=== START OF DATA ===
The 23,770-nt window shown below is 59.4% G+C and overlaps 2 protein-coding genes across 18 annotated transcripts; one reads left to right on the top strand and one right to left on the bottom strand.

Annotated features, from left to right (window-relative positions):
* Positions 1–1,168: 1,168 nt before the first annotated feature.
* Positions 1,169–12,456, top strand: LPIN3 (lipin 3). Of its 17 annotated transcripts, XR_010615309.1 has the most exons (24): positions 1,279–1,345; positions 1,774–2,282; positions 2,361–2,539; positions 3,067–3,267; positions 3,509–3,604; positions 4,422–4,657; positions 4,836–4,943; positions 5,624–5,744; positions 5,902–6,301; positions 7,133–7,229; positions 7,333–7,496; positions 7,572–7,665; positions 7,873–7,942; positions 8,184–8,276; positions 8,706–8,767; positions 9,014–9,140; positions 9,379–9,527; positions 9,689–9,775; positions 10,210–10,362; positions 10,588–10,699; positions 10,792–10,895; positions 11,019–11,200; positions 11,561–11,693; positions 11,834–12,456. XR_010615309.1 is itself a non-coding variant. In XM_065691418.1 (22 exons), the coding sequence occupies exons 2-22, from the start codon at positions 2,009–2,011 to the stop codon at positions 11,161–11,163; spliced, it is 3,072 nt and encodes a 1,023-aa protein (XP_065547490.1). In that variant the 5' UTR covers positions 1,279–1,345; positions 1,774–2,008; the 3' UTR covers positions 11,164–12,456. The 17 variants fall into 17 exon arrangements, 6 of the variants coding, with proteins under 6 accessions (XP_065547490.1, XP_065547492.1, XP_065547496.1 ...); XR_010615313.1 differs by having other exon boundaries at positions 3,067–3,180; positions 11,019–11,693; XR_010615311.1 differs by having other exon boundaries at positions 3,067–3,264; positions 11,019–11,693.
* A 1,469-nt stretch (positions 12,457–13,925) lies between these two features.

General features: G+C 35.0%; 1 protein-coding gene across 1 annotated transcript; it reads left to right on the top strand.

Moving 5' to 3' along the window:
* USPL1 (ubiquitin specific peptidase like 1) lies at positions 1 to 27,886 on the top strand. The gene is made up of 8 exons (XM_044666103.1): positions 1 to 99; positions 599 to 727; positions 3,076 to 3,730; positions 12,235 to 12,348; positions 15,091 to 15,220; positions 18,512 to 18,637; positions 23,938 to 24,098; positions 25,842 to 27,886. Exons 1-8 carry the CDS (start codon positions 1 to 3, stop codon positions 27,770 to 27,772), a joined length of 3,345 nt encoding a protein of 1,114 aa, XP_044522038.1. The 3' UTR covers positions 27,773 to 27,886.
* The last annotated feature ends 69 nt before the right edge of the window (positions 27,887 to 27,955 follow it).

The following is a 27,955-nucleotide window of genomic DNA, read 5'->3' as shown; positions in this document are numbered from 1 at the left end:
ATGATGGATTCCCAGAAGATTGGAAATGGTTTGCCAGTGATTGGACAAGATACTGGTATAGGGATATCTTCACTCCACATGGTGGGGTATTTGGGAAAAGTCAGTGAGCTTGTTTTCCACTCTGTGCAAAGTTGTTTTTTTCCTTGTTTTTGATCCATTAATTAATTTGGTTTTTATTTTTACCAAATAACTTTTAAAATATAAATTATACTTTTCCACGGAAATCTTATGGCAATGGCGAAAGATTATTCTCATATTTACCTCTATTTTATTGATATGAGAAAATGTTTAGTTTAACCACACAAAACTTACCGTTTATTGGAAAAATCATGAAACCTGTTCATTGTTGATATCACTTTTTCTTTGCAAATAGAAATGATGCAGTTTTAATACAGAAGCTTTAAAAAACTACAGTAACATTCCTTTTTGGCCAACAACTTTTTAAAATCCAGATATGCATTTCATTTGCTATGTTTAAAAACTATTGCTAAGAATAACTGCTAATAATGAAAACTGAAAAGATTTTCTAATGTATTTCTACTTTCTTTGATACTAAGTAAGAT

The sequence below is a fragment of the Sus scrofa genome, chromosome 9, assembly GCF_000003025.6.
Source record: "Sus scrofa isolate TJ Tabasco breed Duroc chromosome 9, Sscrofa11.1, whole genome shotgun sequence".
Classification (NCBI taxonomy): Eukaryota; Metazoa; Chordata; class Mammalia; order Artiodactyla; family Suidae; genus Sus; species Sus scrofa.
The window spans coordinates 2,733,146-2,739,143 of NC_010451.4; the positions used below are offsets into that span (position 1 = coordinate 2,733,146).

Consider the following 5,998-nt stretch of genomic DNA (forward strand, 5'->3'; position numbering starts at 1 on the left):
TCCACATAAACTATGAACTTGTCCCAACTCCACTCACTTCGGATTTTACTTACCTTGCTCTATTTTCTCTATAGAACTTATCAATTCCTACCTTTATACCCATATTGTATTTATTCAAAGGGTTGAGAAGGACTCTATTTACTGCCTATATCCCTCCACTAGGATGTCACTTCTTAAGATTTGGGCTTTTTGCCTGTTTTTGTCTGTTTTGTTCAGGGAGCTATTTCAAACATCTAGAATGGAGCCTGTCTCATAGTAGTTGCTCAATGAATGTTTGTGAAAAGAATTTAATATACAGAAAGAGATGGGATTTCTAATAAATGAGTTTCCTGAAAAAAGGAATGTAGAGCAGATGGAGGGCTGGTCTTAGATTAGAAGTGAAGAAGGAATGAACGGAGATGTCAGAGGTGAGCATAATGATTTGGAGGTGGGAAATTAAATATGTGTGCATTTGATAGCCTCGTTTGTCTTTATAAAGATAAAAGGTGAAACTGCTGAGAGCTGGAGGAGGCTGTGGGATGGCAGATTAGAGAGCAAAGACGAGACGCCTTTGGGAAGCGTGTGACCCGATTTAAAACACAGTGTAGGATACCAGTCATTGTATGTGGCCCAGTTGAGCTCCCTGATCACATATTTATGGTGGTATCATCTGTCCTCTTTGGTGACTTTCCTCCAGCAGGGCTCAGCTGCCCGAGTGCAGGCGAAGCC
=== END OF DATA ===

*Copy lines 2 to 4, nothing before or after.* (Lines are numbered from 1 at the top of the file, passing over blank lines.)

Annotated features, from left to right (window-relative positions):
* Positions 1–1,168: 1,168 nt before the first annotated feature.
* Positions 1,169–12,456, top strand: LPIN3 (lipin 3). Of its 17 annotated transcripts, XR_010615309.1 has the most exons (24): positions 1,279–1,345; positions 1,774–2,282; positions 2,361–2,539; positions 3,067–3,267; positions 3,509–3,604; positions 4,422–4,657; positions 4,836–4,943; positions 5,624–5,744; positions 5,902–6,301; positions 7,133–7,229; positions 7,333–7,496; positions 7,572–7,665; positions 7,873–7,942; positions 8,184–8,276; positions 8,706–8,767; positions 9,014–9,140; positions 9,379–9,527; positions 9,689–9,775; positions 10,210–10,362; positions 10,588–10,699; positions 10,792–10,895; positions 11,019–11,200; positions 11,561–11,693; positions 11,834–12,456. XR_010615309.1 is itself a non-coding variant. In XM_065691418.1 (22 exons), the coding sequence occupies exons 2-22, from the start codon at positions 2,009–2,011 to the stop codon at positions 11,161–11,163; spliced, it is 3,072 nt and encodes a 1,023-aa protein (XP_065547490.1). In that variant the 5' UTR covers positions 1,279–1,345; positions 1,774–2,008; the 3' UTR covers positions 11,164–12,456. The 17 variants fall into 17 exon arrangements, 6 of the variants coding, with proteins under 6 accessions (XP_065547490.1, XP_065547492.1, XP_065547496.1 ...); XR_010615313.1 differs by having other exon boundaries at positions 3,067–3,180; positions 11,019–11,693; XR_010615311.1 differs by having other exon boundaries at positions 3,067–3,264; positions 11,019–11,693.